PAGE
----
More specifically on the crop insurance issue, DTN Political Correspondent Jerry Hagstrom reported yesterday that, “The American Association of Crop Insurers, which represents companies and agents, and the Crop Insurance and Reinsurance Bureau, which also represents the companies, issued a statement Monday urging the Senate to reject all the amendments that would change the crop insurance section of the farm bill while reform coalitions urged the senators to consider them.
“”Farmers from across the country and the nation’s banking community are sending a unified message to Congress: Do no harm to crop insurance,’ the groups said in a statement, noting that the industry has already taken cuts through the 2008 farm bill and the latest standard reinsurance agreement. The statement addressed each of the four amendments separately.
“‘The Coburn-Durbin amendment harms crop insurance, and by extension, every farmer and rancher who participates in it,’ the groups said. The amendment, sponsored by Sen. Tom Coburn, R-Okla., and Sen. Richard Durbin, D-Ill., would limit crop insurance subsidies for the wealthiest farmers.”
Secretary of Agriculture Tom Vilsack was a also a guest on yesterday’s AgriTalk program with Mike Adams, where in part, the conversation turned to crop insurance issues- (note that an unofficial transcript of parts of this conversation from yesterday’s AgriTalk program is available here).
Sec. Vilsack stated that, “On the crop insurance, I think everybody understands and appreciates that crop insurance is the key risk management tool that is sort of the lynchpin of the safety net. While we all may disagree about what the proper rate of return may be for that program to be sustainable, I think everybody understands the importance of crop insurance, so at the end of the day I would expect that whatever gets passed by both chambers and signed by the president is going to have a very good, strong, solid commitment to crop insurance.”
And with respect to issues regarding the nutrition programs, Sec. Vilsack stated that, “I take a little, a slightly different view on the nutrition programs than some people do, Mike, and the reason I do is that I understand that 14 cents out of every food dollar that’s spent in a grocery store goes into a farmer’s pocket. And so when you basically look at limiting nutrition assistance, you’re also looking at limiting farm income.
“The House budget process has suggested a cut as deep as $130 billion, which would be roughly a $20 billion cut over the next ten years to farm income. That’s obviously something that I don’t think anyone really can support. And I think it’s important to recognize that that nutrition program is part of the overall safety net for farmers. It helps to stabilize markets, it helps to create markets. So as people begin to think about that, I think they’ll see that deep cuts in nutrition are probably not going to be something that would be acceptable to the Senate or to the president.”
Also yesterday, Tom Steever reported at Brownfield that, “The President says the farm bill should provide timely certainty for rural America, including needed reforms in budget savings, and among other things, should maintain the U.S. status in global commerce.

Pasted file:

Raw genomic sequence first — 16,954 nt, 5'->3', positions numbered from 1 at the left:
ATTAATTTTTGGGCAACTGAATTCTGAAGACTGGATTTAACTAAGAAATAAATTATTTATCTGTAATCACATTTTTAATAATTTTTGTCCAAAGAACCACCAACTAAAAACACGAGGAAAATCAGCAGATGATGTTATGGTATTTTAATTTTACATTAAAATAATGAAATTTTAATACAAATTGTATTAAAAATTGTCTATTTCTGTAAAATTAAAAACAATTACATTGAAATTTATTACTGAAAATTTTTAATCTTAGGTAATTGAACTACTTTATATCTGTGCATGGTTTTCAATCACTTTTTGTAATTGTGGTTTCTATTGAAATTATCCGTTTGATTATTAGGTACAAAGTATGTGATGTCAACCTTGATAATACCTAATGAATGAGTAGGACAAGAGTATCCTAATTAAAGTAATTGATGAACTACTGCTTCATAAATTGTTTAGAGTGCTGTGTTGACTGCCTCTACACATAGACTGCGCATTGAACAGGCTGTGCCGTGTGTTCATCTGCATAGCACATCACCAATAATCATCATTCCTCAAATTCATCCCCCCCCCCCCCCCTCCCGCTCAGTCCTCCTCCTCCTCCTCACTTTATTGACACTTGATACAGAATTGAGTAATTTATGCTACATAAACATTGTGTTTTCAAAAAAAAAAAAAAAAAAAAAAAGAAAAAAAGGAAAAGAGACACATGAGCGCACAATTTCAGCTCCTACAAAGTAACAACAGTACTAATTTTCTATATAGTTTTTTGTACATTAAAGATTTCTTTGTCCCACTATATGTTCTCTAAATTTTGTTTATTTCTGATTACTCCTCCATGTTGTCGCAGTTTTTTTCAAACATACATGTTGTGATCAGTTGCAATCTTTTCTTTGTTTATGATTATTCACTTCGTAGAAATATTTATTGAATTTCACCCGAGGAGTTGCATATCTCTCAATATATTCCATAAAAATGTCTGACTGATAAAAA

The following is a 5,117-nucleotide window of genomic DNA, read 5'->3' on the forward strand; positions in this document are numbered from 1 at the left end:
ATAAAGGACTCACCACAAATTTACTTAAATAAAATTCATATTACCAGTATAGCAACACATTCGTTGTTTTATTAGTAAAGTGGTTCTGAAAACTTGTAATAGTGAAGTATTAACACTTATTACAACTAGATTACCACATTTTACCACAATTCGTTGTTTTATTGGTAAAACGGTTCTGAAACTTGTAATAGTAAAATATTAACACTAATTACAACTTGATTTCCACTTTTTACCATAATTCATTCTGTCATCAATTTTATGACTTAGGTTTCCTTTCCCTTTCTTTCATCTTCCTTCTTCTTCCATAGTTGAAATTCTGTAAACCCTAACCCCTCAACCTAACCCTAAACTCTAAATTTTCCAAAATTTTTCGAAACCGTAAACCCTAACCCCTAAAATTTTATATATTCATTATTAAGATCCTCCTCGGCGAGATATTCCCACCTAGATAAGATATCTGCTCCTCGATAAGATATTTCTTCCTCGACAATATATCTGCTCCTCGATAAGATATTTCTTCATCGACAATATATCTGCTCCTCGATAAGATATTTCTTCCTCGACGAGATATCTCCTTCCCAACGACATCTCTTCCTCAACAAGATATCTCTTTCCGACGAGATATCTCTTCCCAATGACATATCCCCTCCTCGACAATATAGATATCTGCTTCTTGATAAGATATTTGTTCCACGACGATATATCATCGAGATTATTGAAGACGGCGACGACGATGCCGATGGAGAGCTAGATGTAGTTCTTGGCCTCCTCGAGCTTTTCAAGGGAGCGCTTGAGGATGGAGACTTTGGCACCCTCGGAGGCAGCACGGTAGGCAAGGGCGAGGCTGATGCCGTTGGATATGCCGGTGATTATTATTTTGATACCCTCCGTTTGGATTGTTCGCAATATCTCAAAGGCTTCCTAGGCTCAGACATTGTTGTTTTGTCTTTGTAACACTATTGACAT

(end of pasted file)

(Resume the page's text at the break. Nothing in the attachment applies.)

“‘We’ve got to honor our World Trade Organization commitments and we should do it under an umbrella of reform where we can actually save some money and I think that the Senate bill’s a good start,’ President Obama told Brownfield. ‘We are continuing to work with them, and hopefully we can get something done before the end of the year.’
“Where food assistance is concerned, the President tells Brownfield the Senate farm bill’s $800 billion to be spent over the next decade will help needy families put food on the table and will benefit the farm economy.” A replay of the Brownfield interview with the President is available here.
An article in today’s Wall Street Journal (“Farm Bill Has N.Y. Roots”) pointed out that, “[Sen. Kirsten Gillibrand (D., N.Y.)] has been most vocal in her opposition to cutting $4.5 billion from the Supplemental Nutrition Assistance Program, commonly known as food stamps—a stance that led her to vote against moving the bill out of committee, the only member of the panel to do so.
“Even if she succeeds in restoring funding in the Senate, food stamps will likely come under pressure in the House of Representatives, where the majority Republicans have said they want deeper cuts to the program. Ms. Gillibrand stepped onto the Senate floor last week and delivered an emotional plea for maintaining food stamp funding.”
In other developments, a news release yesterday from several conservation organizations stated that, “Today, more than 500 organizations, businesses and individuals signed a letter asking congressional leaders not to further cut funding to the Conservation Title of the Farm Bill. Noting that conservation programs already have been significantly cut in recent years and will bear more than their fair share of deficit reduction in the Farm Bill as currently drafted, the letter asks Congress to ‘hold the line’ on conservation funding at the amounts provided in the bill approved by the Senate Agriculture Committee.”
Farm Bill: Amendments
The following items provide additional detail on some of the Senate Farm Bill Amendments:
– News Release, “Johanns Introduces Legislation Banning EPA Aerial Surveillance.”
– Opinion, “Make egg production more humane,” by. Rep. Kurt Schrader (D-Ore.).